A new paper published in the current issue of Fisheries Research finds that giving recreational fishing businesses the flexibility to take customers fishing when they want to in exchange for carefully tracking what they catch is a win-win for the environment and the economy. The results of a pilot program show that this added flexibility and accountability enables more fishing trips over a year-round fishing season, higher earnings for businesses, better data collection, adherence to science-based catch limits, and improved conservation of fish populations.

A growing number of commercial fisheries are operating under effective management that provides economic benefits to communities while ensuring fishermen stay within sustainable catch limits and contribute to rebuilding progress. This is good for the environment, the economy, and seafood consumers around the country. But unlike their commercial fishing counterparts, marine recreational fisheries have seen little policy innovation. Instead, they have been stuck in management that relies on season, size, and bag limits, promoting a “race to fish” resulting in even tighter regulations and growing waste of fish populations. The cost of inaction is high, as recreational fisheries are increasingly important to ocean ecosystems and coastal economies. Read More »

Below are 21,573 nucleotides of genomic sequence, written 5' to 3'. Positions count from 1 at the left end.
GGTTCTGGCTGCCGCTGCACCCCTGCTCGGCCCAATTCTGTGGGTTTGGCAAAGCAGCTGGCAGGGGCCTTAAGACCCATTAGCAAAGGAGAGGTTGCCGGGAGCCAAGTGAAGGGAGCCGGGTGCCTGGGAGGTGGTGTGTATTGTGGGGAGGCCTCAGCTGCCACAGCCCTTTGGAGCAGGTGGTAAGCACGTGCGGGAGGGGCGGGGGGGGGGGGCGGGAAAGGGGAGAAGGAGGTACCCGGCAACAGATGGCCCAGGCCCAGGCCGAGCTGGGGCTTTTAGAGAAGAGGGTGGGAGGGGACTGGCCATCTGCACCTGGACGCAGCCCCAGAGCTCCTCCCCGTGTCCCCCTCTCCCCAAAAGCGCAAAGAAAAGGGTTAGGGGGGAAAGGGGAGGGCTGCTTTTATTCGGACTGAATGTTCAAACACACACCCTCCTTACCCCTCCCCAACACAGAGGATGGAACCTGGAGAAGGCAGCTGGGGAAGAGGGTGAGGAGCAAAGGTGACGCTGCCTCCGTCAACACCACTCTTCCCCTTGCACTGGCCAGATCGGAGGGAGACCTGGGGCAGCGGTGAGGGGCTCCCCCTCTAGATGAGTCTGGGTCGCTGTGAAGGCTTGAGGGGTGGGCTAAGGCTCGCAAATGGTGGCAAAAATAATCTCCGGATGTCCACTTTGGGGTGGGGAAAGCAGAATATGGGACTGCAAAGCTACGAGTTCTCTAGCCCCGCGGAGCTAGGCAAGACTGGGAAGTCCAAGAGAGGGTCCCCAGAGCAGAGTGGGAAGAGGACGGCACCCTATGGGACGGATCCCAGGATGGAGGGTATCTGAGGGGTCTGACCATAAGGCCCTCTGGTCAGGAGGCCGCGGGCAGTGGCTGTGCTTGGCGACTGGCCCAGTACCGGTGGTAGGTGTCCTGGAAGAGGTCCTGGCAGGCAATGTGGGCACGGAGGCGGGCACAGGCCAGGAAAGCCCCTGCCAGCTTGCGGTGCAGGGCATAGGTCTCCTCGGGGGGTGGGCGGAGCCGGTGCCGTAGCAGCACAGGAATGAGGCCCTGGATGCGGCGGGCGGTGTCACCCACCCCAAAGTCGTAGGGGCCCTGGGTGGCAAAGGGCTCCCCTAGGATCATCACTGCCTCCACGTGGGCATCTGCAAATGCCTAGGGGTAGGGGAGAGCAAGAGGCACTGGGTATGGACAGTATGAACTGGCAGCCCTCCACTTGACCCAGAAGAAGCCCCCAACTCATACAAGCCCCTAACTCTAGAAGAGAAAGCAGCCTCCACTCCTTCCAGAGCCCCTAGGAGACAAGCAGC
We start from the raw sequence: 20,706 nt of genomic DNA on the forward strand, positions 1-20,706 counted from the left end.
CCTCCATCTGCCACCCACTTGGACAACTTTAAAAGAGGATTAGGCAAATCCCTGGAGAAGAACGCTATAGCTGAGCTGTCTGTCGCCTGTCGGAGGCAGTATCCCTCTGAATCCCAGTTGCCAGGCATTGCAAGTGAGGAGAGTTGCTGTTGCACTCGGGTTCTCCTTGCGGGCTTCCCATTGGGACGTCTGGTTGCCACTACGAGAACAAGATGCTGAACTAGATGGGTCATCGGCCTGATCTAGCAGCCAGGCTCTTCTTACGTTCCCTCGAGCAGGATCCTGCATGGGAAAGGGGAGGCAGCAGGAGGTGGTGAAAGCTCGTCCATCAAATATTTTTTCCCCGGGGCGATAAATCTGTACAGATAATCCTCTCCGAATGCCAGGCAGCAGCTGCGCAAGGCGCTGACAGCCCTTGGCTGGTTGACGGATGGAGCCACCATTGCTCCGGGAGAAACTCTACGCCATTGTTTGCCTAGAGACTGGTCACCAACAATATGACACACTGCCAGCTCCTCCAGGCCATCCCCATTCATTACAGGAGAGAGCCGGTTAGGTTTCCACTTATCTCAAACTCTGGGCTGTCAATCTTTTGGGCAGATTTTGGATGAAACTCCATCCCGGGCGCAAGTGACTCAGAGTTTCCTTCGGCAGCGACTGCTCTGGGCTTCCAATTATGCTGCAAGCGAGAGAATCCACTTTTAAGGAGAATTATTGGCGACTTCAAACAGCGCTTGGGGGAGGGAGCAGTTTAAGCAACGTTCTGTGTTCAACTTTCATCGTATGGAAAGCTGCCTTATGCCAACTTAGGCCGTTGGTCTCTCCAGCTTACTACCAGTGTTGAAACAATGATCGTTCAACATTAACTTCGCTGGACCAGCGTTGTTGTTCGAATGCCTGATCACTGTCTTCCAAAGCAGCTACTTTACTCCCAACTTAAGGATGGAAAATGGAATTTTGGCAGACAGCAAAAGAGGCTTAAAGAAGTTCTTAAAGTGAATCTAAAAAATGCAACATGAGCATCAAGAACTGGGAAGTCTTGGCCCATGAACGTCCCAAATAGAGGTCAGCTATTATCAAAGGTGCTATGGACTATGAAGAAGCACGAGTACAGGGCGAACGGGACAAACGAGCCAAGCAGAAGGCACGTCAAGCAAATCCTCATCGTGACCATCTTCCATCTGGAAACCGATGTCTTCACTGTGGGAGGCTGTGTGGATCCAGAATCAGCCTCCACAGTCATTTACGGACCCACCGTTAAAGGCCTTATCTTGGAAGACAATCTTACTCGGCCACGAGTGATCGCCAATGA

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Here’s why new fishing legislation lacks broad support

Update: The bills outlined in this blog were passed by the U.S. House Committee on Natural Resources on December 13, 2017. You can read EDF’s full statement here.

In an intensely polarized age, fishery issues have been among the few to stay above the partisan fray on Capitol Hill.  Historically, amendments to the Magnuson-Stevens Act (MSA) have proceeded on a virtually consensus basis, with the 2007 reauthorization passing the Senate without a single “no” vote and other relatively minor changes to the law, such as the recent decision to shift management of Dungeness crab to the State of Washington, proceeding with bipartisan support.  In taking this approach, lawmakers are following the lead of user groups, which often overcome legitimate differences on how to approach key issues at the local and regional level. In the past these solutions have followed an overall strategy of science-based management that has sharply reduced overfishing in the United States, fueled the recovery of dozens of depleted species, and enabled higher fishing quotas from the Gulf of Mexico to the Gulf of Alaska. Read More »